Heard on All Things Considered

Southeast Michigan Could See 2-4 Inches of Rain This Week

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Image credit: Jerome Vaughn

​Basements and freeways flooding during multiple heavy rain events this summer have highlighted how Metro Detroit’s infrastructure is not prepared for climate change. 

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Metro Detroiters have seen plenty of rain this summer — and more is in the forecast over the next couple of days.  

National Weather Service Hydrologist Danny Costello says there could be some heavy downpours this week.

We think most of Southeast Michigan will get at least 2 inches of rain and there’s the possibility of up to 4 inches of rain in spots.” —Danny Costello, National Weather Service 

We think most of Southeast Michigan will get at least 2 inches of rain and there’s the possibility of up to 4 inches of rain in spots,” Costello says.  

Costello says while there will be a lot of rain and flooding concerns, the difference between this storm and the heavy rains that inundated Southeast Michigan in late June, causing widespread flooding, is the rain is expected to fall over several days, not hours.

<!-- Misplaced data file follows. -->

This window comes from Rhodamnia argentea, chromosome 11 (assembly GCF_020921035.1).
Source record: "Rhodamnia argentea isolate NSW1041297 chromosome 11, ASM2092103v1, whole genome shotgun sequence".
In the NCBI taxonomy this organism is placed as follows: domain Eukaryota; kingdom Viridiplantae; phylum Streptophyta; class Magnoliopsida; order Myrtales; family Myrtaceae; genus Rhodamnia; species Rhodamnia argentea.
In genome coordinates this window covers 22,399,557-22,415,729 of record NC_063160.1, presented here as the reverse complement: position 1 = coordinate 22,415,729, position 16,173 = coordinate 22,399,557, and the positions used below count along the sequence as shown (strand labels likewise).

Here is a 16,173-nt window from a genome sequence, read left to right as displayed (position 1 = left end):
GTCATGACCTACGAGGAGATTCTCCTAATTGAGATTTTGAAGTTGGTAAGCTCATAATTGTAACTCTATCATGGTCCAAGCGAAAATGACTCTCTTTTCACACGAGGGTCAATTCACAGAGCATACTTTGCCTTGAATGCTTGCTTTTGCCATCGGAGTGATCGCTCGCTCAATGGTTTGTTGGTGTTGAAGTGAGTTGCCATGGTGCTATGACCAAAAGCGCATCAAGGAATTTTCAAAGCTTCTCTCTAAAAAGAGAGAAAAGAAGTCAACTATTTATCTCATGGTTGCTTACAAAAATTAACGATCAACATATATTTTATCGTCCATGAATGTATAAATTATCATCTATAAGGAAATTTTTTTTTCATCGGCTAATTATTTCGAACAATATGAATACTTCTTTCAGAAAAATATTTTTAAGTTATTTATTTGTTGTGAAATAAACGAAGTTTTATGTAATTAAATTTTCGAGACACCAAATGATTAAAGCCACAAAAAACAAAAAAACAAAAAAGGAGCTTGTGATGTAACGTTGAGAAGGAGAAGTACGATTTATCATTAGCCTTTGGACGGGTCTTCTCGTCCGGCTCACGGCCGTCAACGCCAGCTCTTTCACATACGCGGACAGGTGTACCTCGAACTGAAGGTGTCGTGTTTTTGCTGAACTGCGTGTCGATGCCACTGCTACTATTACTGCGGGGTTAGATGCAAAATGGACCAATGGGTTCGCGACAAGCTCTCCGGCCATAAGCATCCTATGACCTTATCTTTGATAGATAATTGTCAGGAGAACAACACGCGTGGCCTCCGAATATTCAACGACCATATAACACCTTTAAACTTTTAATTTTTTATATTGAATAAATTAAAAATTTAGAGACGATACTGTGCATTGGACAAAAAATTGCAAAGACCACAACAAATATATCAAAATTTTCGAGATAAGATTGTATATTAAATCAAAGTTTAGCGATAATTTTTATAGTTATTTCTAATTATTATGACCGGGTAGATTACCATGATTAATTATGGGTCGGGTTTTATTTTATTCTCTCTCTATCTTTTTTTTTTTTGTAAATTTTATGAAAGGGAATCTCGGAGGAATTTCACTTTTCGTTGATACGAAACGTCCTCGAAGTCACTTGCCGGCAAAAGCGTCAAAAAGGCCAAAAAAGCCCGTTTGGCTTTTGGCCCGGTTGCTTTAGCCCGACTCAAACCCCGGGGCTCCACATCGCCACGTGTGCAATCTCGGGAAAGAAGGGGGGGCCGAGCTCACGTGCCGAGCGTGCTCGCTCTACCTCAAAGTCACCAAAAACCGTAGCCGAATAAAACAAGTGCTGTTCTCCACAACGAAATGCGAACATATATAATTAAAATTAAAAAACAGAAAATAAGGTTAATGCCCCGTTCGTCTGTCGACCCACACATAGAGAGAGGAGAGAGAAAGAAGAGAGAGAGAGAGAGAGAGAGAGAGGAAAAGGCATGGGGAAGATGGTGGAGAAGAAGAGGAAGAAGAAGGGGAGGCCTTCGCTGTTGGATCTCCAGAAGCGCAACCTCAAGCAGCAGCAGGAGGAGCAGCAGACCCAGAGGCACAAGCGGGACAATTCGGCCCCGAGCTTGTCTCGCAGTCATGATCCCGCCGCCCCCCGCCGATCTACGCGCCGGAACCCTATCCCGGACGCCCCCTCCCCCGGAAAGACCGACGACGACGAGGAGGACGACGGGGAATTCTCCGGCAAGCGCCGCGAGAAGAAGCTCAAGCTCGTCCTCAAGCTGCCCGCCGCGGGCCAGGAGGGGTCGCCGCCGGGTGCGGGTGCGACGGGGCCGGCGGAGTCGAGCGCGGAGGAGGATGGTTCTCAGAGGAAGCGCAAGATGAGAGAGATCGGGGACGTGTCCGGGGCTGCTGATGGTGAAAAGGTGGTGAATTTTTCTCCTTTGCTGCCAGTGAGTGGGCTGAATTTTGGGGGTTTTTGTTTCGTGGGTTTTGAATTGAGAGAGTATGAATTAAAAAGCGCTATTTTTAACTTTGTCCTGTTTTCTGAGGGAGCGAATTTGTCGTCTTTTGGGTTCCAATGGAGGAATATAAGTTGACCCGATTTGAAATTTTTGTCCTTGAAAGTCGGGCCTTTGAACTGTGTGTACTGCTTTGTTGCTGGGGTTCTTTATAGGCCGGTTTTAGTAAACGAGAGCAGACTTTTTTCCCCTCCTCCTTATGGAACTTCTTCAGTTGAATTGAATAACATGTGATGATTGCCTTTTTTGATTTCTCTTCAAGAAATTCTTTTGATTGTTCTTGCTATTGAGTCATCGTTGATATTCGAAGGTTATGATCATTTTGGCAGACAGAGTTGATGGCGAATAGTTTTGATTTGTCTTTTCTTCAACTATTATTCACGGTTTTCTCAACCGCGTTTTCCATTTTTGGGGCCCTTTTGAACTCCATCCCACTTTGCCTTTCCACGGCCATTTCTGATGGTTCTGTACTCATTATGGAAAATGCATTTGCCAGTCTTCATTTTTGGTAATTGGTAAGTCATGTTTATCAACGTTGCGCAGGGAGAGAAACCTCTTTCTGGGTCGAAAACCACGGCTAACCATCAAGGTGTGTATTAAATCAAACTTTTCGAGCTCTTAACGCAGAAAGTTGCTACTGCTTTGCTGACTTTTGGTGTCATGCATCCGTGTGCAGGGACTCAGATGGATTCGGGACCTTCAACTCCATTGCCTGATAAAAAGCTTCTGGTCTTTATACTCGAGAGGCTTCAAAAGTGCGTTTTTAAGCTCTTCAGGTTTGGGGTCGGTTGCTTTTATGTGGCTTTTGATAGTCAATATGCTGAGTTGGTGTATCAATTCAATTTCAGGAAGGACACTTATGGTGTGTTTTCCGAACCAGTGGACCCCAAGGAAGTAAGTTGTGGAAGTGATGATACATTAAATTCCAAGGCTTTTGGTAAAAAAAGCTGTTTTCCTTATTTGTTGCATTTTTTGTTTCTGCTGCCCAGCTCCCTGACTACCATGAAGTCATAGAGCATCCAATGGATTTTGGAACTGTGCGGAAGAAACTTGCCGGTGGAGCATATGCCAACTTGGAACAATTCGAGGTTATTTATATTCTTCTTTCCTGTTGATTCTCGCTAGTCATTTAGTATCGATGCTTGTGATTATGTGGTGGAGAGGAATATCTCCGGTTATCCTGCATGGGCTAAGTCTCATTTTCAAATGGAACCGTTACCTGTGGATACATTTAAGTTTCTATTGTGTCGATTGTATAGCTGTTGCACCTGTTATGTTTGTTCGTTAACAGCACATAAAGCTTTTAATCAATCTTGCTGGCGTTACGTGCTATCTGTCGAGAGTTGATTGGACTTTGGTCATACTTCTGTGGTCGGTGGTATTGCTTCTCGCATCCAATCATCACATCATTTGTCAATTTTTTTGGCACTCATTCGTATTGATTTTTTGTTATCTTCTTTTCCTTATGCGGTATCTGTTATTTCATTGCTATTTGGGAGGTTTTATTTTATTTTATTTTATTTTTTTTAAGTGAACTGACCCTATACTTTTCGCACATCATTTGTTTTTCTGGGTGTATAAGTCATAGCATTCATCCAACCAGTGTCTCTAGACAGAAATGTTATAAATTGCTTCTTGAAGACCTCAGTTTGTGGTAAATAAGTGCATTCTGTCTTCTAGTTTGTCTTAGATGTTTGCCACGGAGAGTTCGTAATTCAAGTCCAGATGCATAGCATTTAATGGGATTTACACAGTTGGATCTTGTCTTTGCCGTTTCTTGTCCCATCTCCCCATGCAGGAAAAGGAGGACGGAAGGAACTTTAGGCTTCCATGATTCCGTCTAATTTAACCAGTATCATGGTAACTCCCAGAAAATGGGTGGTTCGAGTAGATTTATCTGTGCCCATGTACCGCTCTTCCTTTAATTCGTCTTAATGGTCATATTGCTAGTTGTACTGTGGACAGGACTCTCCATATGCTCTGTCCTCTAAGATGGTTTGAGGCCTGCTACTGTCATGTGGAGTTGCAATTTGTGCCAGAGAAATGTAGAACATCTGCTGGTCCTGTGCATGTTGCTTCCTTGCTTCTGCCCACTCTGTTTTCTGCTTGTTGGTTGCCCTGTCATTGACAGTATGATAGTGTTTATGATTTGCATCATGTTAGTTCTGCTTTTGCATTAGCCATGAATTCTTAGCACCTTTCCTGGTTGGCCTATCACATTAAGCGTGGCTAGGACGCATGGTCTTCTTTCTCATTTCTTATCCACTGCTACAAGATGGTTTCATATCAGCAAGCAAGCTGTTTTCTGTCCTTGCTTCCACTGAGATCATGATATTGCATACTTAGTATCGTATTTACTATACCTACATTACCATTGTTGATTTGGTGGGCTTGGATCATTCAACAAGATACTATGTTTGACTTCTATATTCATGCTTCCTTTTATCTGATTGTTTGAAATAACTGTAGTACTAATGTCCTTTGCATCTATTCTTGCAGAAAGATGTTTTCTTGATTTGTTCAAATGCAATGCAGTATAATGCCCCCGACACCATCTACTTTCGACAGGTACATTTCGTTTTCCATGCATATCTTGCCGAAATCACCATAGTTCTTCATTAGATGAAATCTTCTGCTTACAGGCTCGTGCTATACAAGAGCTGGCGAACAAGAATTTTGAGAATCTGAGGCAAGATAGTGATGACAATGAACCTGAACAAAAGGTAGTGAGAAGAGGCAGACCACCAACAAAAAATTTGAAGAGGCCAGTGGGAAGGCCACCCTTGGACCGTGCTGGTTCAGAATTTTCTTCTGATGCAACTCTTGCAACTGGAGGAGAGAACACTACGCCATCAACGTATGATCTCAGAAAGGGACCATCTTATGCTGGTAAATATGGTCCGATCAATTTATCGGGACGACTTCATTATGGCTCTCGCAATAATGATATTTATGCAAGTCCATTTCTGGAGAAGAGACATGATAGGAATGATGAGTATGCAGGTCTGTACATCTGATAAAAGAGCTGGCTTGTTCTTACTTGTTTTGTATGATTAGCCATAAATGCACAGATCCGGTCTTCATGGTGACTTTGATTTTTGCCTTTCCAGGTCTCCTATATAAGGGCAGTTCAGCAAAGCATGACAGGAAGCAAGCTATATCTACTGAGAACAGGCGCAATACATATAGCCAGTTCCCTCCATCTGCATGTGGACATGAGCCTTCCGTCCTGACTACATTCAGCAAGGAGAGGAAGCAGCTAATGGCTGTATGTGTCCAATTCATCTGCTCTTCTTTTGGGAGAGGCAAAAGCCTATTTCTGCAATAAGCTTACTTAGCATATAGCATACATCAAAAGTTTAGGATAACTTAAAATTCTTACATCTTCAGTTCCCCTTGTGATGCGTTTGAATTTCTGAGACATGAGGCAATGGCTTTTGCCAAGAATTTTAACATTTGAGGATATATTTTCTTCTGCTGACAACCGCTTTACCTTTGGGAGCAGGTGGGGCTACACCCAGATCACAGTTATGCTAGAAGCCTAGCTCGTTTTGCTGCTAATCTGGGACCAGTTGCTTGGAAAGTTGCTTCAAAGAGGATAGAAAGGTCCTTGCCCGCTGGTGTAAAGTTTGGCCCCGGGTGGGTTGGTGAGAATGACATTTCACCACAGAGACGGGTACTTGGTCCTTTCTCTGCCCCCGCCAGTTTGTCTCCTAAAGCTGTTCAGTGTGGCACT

Basements and freeways flooding during multiple heavy rain events this summer have highlighted how Metro Detroit’s infrastructure is not prepared for the weather extremes of climate change.  

Deputy Director of Detroit Water and Sewerage Palencia Mobley says the existing infrastructure isn’t built to handle lots of rain in a short time.  

The sewage that you flushed down the toilet and the water that runs off the street end up in the same pipe. It’s a combined sewer system. And so when you get in excess of an inch and a half of rain, then yes then there’s no place for the water to go,” Mobley says.  

Avoid Flooded Areas, Check Downspouts 

Costello says that if flooding occurs drivers should be smart and avoid driving through it. 

 “If you see flooded roads in areas, slow down and don’t go in. You can avoid being a victim to flooding by avoiding the flooding,” Costello says.  

Mobley says homeowners can help prevent some water from getting in their basements by checking their downspouts.  

Sometimes folks will call and they have a lot of clear water. And that often is because their downspout on their gutter is connected to the flooding drain and that water ends up coming back up through their floor drain in the basement,” Mobley says.  

The Detroit Water and Sewerage Department and the Department of Public Works plan to have extra crews on standby to mitigate any street flooding that occurs.  

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Russ McNamara, Host, All Things Considered

Russ McNamara is the host of All Things Considered for 101.9 WDET, presenting local news to the station’s loyal listeners. He’s been an avid listener of WDET since he moved to metro Detroit in 2002.

russmcnamara@wdet.org

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